Vol. 2, No. 42 – 10-15-2017
And Judas Iscariot, who was one of the twelve, went off to the chief priests, in order to betray Him to them. Mark 14:10
“Of all sad words of tongue or pen, the saddest are: ‘It might have been.'”—John Whittier, Maud Miller Pamphlet
Judas is a name in history that brings disdain to those who love Christ. Even as ruthless as Adolf Hitler was, Judas has a reputation that seems to surpass the un-likeability of Hitler. The treason of Judas is remembered as a dark hour in world history.
Judas was the treasurer of the group of the twelve called leaders who followed Christ. He could have been a Wall Street rising star, an investment guru. He could well have been a Roman tax attorney with no equal.
However, as money does in today’s culture, money corrupted him. The power gained from corruption bleeds over into a strength that has weakness as its outcome. Instead of thinking toward “what might have been” there are those whose thoughts lean toward “what can I get.” It is a self-eradication of character.
Today’s leaders need to carefully consider what their choices do to their character.
He was so far from surrendering to Jesus, he wanted Jesus to surrender to him; and when Jesus took His own way, the way of the Cross, Judas was so incensed that he double-crossed Him. The essence of sin is pride; the core of sin is independence; the heart of sin is the desire to do what we like and not what God likes. Notice the middle word of “sin” and “pride;” it is “I.”
He betrayed Jesus for a mere thirty pieces of silver; he did it with a kiss of death—it was a total obliteration of his outward character, but a revelation of the character of his heart
Why? He loved himself. He loved money. He was covetous. It is the same character deficit that brought on the death of the rich land and farm owner in Luke 12:20. It was a tragic waste of a life, destined for an eternity of separation.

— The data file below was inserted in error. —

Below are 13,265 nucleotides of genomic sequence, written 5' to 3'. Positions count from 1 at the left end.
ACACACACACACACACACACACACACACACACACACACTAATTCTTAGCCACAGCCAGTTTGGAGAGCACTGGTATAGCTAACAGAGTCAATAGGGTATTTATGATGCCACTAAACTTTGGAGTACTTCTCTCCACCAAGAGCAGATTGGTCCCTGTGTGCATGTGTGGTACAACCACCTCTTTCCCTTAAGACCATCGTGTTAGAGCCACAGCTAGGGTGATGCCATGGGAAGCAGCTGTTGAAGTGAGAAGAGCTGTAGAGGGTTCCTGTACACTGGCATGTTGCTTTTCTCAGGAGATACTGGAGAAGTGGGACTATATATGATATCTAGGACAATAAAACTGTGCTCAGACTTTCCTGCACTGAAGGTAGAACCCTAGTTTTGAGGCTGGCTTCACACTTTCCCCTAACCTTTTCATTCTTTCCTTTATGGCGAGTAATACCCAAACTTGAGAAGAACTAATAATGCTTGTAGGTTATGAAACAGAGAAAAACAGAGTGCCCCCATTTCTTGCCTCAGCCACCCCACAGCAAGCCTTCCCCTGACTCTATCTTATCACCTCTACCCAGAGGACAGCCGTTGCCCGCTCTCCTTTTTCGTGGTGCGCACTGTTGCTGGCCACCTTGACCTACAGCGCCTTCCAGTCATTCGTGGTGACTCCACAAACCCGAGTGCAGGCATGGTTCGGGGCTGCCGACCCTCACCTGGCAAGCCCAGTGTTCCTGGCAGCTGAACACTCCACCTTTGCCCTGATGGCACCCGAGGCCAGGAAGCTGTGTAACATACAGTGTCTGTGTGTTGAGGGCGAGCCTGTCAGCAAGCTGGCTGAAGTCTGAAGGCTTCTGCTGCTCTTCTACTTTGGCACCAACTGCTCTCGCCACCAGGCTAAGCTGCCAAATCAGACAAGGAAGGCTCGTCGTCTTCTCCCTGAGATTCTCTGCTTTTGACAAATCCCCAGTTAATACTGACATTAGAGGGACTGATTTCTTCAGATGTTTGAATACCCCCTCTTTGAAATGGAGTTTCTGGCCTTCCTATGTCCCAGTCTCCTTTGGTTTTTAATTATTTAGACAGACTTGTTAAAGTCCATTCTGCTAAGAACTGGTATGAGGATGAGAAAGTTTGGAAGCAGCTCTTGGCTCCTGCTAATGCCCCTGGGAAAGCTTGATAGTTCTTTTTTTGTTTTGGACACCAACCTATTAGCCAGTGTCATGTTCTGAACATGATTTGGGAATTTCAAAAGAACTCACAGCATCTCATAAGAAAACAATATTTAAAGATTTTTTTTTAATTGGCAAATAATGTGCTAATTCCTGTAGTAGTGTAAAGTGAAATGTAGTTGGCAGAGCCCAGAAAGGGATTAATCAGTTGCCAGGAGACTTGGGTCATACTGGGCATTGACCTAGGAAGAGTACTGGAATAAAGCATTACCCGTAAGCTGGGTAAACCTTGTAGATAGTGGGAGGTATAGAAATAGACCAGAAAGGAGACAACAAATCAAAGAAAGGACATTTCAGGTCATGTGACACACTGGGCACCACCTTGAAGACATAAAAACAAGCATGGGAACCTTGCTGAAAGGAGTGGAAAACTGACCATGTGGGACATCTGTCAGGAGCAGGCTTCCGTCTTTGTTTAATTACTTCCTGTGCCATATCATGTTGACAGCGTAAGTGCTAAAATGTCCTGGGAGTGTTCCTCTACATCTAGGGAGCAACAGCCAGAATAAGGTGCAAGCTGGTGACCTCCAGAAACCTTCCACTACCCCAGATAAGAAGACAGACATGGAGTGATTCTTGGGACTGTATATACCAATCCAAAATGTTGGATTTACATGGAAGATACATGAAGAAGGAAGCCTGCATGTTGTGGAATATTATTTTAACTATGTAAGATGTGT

There is something here to learn, is there not? How is our contentedness? Where is our knowledge, talent, skills, ministry, power in the Spirit—without the converted heart, what we have has no value, it is just stuff in our life.
Not only was Judas a skilled money-handler, he was a talented actor. He acted as a person he was not.
- He journeyed downward, along a slippery slope. He attempted to survive, but was caught up in the normal reactions of survival—everything was “fast and furious.”. Greed consumes.
- He found that it was a danger, in his own mind, to associate with Jesus. He refuses the grace and mercy that was a part of the character of Jesus. Sometimes we find bad people among the community of the church. Surprised? Just because someone is near a believer, near to hear of the Lord, does not produce likeness—required is a heart change.
- His thoughts became an act. Acts often result in fabrications. Fabrications become a habit. You do not have habits, habits have you. Habits mold your character and shape your eternity.
- His thoughts, perhaps, as he contemplated suicide, was upon the “ifs” of life. The question most likely still haunts him in that fiery place.
William Barclay says, “We shudder at Judas. But let us think again . . . covetousness, jealousy, ambition, and the dominant desire is to have our own way of things.” Thus, the crooner sings, “I Want It My Way.” Are we so very different—we need to be. We need to give attention to the things of life that would betray Jesus; for they still do.
Therefore, let him who thinks he stands take heed lest he fall. 1 Corinthians 10:12
Sittin’ by the Fire
When the frost was coming down and the wind was creeping up higher,he spent his time just that way,a sittin’ by the fire. Same old habit, day after day, he never seemed to tire. While others worked and built their classes he just sat there by the fire. When he died of slow degrees,some said, he went way up higher. But if he’s doing what he always did,he’s just a sittin’ around the fire.